‘Burden’ Is a Truly Appalling White-Supremacist Redemption Movie
“Burden,” starring Garrett Hedlund, tells the (based on a) true story of a violent KKK thug who was “saved” by a black church. It’s truly incompetent, writes Cassie da Costa.
Burden, in theaters Feb. 28, is your latest white supremacist redemption film, and like many others in the canon, I’m sorry I ever had to see it.
Writer/director Andrew Heckler read about the true story his film is based on in a newspaper in 1997, the year after the KKK in Laurens, South Carolina, opened up a Klan museum in its old Echo Theatre. The museum wasn’t a historical resource but a racist curiosity, where Klansmen and women in their day clothes sold white supremacist paraphernalia and celebrated the Klan, with a Confederate flag flying high outside the museum. Heckler went to South Carolina to spend time with the local community—from black residents fighting the museum to, I’m assuming, white racists who supported it—and ended up writing the screenplay for Burden, which focuses on racial reconciliation and the notion that we must fight the Klan with love. But in the world of the film, love means barely skeptical enabling.
The most exasperating aspect of Burden, which is more dull and incompetent than it is offensive, is that it manages to let white communities as well as the institutions that actually had structural power in 1990s Laurens entirely off the hook for rehabilitating and bringing to justice the Ku Klux Klan members they allow to live amongst them. Instead, a black reverend, played by an excessively earnest Forest Whitaker, and his congregation must do all the work to protect former Klansman Mike Burden—played by an overcommitted and undirected Garrett Hedlund—from his bloodthirsty ex-buddies, welcoming him into their fold after he beats a black teenager with a bat.
The film asks us to believe that the one white person doing the work is Mike’s new girlfriend, Judy, a single mother played by the usually great Andrea Riseborough, who struggles here to make much out of her clichéd role. But Heckler doesn’t see that Judy, as he’s written her, is part of the problem—she entrusts Mike with her young son’s black best friend as a way of reforming him, teasing her Klansman boyfriend about the fact that he would have touched the little boy on their fishing trip, and must feel dirty, according to his beliefs. (I’m not a lovestruck white woman from the Deep South, but I couldn’t imagine taking such a risk with someone’s else’s child just to school my brainwashed boyfriend—at least not without holding onto some kind of twisted contempt or unchecked stupidity myself.)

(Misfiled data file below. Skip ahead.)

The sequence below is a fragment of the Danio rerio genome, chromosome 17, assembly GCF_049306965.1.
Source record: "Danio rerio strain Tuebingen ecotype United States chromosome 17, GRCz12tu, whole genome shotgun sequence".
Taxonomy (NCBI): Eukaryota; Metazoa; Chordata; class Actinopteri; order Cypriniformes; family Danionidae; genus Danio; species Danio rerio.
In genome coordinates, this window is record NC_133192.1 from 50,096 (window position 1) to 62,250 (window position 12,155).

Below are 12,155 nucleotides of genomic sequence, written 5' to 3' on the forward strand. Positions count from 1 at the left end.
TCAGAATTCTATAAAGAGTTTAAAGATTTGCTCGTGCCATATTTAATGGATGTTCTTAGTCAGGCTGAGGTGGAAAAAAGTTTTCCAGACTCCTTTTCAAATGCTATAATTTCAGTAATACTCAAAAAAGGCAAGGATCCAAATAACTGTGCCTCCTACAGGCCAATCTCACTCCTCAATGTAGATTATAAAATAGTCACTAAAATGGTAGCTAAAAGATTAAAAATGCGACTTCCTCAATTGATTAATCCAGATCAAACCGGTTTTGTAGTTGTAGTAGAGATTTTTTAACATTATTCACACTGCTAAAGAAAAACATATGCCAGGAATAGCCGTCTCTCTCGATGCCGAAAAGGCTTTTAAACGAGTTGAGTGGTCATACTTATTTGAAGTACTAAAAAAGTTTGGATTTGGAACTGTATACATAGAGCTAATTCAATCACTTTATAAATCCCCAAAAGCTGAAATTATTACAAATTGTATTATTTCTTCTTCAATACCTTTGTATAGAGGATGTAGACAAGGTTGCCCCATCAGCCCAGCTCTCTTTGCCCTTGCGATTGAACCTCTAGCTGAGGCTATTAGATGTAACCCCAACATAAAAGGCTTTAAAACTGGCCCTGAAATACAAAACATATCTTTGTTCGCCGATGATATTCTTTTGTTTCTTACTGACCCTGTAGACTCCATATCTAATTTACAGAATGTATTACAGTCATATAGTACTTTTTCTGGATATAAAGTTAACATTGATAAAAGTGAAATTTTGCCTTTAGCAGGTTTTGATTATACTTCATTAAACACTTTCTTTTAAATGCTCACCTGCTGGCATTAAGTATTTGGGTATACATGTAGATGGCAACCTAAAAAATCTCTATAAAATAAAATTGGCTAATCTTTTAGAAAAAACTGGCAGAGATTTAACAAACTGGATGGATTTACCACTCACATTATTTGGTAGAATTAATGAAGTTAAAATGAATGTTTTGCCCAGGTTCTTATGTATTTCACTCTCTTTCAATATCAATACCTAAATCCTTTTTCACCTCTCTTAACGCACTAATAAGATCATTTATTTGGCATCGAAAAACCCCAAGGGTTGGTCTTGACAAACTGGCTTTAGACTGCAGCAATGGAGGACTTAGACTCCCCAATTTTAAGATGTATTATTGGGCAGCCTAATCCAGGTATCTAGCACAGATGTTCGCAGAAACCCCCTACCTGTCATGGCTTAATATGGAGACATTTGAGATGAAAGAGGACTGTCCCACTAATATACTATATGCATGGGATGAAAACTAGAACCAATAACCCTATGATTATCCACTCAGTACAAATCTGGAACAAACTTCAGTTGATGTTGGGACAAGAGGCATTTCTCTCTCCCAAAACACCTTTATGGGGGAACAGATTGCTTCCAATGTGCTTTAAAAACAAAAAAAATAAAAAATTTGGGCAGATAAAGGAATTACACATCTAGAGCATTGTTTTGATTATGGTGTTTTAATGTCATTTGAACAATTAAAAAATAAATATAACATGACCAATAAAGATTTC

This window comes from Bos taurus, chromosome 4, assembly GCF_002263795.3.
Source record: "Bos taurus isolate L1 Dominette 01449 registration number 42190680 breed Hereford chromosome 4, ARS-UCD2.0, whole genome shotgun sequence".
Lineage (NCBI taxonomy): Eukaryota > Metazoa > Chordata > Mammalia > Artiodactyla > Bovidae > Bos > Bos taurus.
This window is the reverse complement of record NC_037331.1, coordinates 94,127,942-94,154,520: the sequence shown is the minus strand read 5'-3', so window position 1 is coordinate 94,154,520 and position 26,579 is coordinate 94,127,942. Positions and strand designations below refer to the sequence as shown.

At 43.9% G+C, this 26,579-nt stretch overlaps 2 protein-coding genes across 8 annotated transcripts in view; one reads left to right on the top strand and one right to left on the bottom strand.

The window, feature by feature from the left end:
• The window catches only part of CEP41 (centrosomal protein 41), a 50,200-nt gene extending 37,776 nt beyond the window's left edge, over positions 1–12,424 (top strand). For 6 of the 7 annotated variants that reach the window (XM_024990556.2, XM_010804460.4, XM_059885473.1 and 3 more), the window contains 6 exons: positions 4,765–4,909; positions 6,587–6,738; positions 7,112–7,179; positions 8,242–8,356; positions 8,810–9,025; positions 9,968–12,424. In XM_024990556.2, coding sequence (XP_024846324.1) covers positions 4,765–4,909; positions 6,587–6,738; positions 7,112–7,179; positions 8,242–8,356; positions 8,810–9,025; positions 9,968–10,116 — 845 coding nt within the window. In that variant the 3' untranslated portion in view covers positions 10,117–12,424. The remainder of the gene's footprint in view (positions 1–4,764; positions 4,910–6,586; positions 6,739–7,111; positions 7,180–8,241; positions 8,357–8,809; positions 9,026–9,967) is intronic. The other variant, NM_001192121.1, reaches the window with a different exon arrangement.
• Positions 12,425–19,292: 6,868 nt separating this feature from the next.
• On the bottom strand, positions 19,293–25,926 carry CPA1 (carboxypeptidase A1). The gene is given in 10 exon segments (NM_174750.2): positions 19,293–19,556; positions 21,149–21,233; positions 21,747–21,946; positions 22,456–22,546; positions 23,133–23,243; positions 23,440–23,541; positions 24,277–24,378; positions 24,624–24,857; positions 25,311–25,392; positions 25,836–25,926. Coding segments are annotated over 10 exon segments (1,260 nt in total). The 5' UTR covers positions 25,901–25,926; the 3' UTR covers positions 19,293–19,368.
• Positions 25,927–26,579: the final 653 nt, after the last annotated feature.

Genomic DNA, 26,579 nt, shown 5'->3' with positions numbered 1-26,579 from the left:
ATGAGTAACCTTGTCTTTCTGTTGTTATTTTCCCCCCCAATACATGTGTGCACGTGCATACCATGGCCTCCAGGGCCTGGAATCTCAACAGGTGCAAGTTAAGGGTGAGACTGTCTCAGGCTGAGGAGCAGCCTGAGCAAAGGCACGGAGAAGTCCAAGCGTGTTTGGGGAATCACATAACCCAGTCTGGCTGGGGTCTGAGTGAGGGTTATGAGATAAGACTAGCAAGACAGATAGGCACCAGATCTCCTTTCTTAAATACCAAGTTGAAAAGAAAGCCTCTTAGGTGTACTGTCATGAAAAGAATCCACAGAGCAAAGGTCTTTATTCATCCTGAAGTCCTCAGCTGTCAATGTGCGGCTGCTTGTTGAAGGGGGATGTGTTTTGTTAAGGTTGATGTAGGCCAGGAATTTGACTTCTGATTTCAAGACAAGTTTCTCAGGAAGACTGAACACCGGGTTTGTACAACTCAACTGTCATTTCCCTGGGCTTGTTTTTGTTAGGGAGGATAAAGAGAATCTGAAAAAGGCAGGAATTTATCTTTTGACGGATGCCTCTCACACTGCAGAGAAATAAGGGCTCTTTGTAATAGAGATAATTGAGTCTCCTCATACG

Judy’s “grandaddy was Klan” and so she gets it, apparently, but openly rejects those beliefs. She also has a token black friend in Usher’s Clarence Brooks, who was also a childhood friend of Mike Burden (Clarence is, of course, the father of the black child Judy uses to try to enlighten Mike). Despite these facts, Judy is willing to let Mike move in with her and her son, at least until she’s ready to serve him with an ultimatum: It’s the Klan, or me.
Well, Mike doesn’t listen at first. And why would he, when Judy is willing to fall for an avowed white supremacist, and let him babysit? In fact, Mike doesn’t begin to reform himself after the ultimatum, but turns his hateful beliefs into rage-fueled violence. He does so not only out of a conviction for white supremacy, but, as the film tells it, to please his surrogate father, Tom Griffin, played by a lost-looking Tom Wilkinson taking his best English swing at dead-eyed KKK ringleader. According to the film, white supremacy is about lost white boys seeking love in the form of daddies—the ritualized racist hatred and violence is just part of the deal.
Bad people, so to speak, can change, and often need the support of communities to be successful in that change. But like many films that tackle this subject, Burden isn’t interested in the histories of white supremacy and antiracism—instead, it gets off on the idea of black forgiveness.
Heckler finds Mike Burden’s salvation in the fact that, in 1996, there was a black church willing to dedicate significant material and emotional resources to the personal safety and moral absolution of a violent Klansman. In the film, it takes a long time to see Mike take any sincere interest in reforming himself, and his initial aim in defecting from the Klan seems to be to lead a normal life with his nice girlfriend, away from the thuggishness of it all. This depiction of Mike’s ambivalence about the Klan would’ve been fine if the film had anything intelligent to say about it. Instead, the end of the film makes grotesque last-ditch attempts at filling in the gaps of his coming to Jesus. Religiousness has a strong legacy within the history of antiracism and antifascism, and Heckler might have looked into this history to figure out how to make sense of Mike’s story, including his reasons for finally leaving the KKK and turning himself into police. But the director allows his folksy sympathy for Mike to overtake the story, and is never truly able to look at him or the community that raised him.
Still, the facile nature of the white supremacist redemption narrative comes as no surprise: There’s one fewer Klansman in the world to discomfort polite society and yet another empty movie that relies on black spirituality to enact racial reconciliation—a convenient bedtime story for those who would like racial justice to remain orderly.